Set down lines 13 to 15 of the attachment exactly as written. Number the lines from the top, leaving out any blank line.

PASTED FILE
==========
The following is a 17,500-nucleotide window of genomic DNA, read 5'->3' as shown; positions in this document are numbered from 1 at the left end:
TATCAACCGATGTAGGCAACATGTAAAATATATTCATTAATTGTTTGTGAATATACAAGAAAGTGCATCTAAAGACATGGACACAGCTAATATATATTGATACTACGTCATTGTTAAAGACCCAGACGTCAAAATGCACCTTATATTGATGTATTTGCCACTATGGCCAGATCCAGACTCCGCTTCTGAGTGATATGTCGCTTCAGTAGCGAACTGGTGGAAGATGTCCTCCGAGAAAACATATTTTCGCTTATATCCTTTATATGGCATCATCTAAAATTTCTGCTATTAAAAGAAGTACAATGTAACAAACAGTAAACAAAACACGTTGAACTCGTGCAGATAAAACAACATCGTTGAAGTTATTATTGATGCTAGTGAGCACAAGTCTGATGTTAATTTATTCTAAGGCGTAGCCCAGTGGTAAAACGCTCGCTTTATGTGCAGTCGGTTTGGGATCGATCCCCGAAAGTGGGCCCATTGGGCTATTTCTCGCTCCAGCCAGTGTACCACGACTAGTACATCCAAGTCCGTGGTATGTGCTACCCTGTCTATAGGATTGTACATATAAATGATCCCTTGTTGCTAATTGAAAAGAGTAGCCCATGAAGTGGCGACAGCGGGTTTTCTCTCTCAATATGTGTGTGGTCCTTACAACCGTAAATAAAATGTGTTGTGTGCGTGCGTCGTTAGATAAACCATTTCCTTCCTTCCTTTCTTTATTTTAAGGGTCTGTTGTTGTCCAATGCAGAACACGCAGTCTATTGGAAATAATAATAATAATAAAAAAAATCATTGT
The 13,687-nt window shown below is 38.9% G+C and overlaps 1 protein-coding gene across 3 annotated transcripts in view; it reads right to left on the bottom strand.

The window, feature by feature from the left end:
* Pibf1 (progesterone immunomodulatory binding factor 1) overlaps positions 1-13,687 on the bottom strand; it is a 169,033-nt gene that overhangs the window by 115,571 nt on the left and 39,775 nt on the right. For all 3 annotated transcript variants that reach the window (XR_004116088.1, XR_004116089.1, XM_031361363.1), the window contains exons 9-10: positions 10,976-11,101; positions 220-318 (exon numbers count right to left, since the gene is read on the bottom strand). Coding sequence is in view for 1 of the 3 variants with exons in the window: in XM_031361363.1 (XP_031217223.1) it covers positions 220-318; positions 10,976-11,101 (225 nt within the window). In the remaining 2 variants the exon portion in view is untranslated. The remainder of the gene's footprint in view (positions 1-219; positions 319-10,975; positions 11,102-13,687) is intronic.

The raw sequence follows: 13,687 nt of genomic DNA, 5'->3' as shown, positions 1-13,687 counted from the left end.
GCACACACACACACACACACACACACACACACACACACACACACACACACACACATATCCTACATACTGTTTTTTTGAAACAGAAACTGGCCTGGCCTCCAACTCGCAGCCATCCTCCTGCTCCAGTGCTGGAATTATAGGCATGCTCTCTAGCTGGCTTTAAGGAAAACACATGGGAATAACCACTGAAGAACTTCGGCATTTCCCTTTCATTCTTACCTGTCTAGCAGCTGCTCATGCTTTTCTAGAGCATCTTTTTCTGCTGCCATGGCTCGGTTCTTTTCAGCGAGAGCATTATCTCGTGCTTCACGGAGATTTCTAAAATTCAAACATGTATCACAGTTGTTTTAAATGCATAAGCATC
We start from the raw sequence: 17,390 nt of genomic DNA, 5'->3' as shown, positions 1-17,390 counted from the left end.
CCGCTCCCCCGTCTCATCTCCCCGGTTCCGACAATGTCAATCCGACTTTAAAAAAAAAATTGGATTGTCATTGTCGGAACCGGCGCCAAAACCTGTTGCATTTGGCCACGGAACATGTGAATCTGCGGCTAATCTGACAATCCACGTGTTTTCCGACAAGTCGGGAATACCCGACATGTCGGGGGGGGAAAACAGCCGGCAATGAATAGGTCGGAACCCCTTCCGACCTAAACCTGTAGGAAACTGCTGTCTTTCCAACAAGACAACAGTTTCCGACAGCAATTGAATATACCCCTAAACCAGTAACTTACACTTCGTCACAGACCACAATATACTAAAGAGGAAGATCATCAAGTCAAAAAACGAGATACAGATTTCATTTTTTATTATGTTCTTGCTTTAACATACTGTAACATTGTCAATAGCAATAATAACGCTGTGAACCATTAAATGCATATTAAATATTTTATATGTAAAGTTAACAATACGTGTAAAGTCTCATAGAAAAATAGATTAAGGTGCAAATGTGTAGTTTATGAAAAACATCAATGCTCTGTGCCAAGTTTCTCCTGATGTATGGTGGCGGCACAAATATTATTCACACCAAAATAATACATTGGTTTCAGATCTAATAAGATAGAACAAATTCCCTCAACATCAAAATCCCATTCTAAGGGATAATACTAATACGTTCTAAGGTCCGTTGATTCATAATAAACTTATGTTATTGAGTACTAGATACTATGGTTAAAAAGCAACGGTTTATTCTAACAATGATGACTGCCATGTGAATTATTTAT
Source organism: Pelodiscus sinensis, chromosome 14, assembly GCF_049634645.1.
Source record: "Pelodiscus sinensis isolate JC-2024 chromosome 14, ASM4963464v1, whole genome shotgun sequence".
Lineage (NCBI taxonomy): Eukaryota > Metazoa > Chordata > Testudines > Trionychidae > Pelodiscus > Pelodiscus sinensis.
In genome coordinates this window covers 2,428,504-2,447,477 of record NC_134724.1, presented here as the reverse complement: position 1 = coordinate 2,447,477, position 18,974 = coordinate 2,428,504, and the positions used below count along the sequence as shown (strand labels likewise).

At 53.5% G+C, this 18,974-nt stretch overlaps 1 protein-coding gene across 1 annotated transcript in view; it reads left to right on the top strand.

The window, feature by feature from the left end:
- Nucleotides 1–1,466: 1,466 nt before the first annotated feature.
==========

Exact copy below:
In genome coordinates this window covers 2,428,504-2,447,477 of record NC_134724.1, presented here as the reverse complement: position 1 = coordinate 2,447,477, position 18,974 = coordinate 2,428,504, and the positions used below count along the sequence as shown (strand labels likewise).

At 53.5% G+C, this 18,974-nt stretch overlaps 1 protein-coding gene across 1 annotated transcript in view; it reads left to right on the top strand.

The window, feature by feature from the left end: